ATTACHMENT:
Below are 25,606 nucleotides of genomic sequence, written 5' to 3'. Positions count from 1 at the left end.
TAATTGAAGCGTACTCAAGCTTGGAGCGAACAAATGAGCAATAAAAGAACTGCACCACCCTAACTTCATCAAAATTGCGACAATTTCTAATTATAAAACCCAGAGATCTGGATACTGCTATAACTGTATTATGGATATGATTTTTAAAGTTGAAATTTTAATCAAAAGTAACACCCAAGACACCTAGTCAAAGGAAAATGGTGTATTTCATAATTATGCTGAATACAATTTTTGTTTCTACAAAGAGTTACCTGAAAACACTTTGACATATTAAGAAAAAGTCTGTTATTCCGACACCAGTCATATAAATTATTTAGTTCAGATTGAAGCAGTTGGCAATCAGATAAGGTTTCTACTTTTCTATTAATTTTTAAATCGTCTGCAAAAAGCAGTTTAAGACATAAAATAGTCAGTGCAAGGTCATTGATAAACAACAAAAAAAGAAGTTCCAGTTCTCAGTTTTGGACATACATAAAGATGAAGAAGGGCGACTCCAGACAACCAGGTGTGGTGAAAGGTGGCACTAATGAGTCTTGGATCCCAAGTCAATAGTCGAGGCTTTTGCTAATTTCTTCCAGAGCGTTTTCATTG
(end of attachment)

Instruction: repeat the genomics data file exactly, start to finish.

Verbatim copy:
Below are 25,606 nucleotides of genomic sequence, written 5' to 3'. Positions count from 1 at the left end.
TAATTGAAGCGTACTCAAGCTTGGAGCGAACAAATGAGCAATAAAAGAACTGCACCACCCTAACTTCATCAAAATTGCGACAATTTCTAATTATAAAACCCAGAGATCTGGATACTGCTATAACTGTATTATGGATATGATTTTTAAAGTTGAAATTTTAATCAAAAGTAACACCCAAGACACCTAGTCAAAGGAAAATGGTGTATTTCATAATTATGCTGAATACAATTTTTGTTTCTACAAAGAGTTACCTGAAAACACTTTGACATATTAAGAAAAAGTCTGTTATTCCGACACCAGTCATATAAATTATTTAGTTCAGATTGAAGCAGTTGGCAATCAGATAAGGTTTCTACTTTTCTATTAATTTTTAAATCGTCTGCAAAAAGCAGTTTAAGACATAAAATAGTCAGTGCAAGGTCATTGATAAACAACAAAAAAAGAAGTTCCAGTTCTCAGTTTTGGACATACATAAAGATGAAGAAGGGCGACTCCAGACAACCAGGTGTGGTGAAAGGTGGCACTAATGAGTCTTGGATCCCAAGTCAATAGTCGAGGCTTTTGCTAATTTCTTCCAGAGCGTTTTCATTG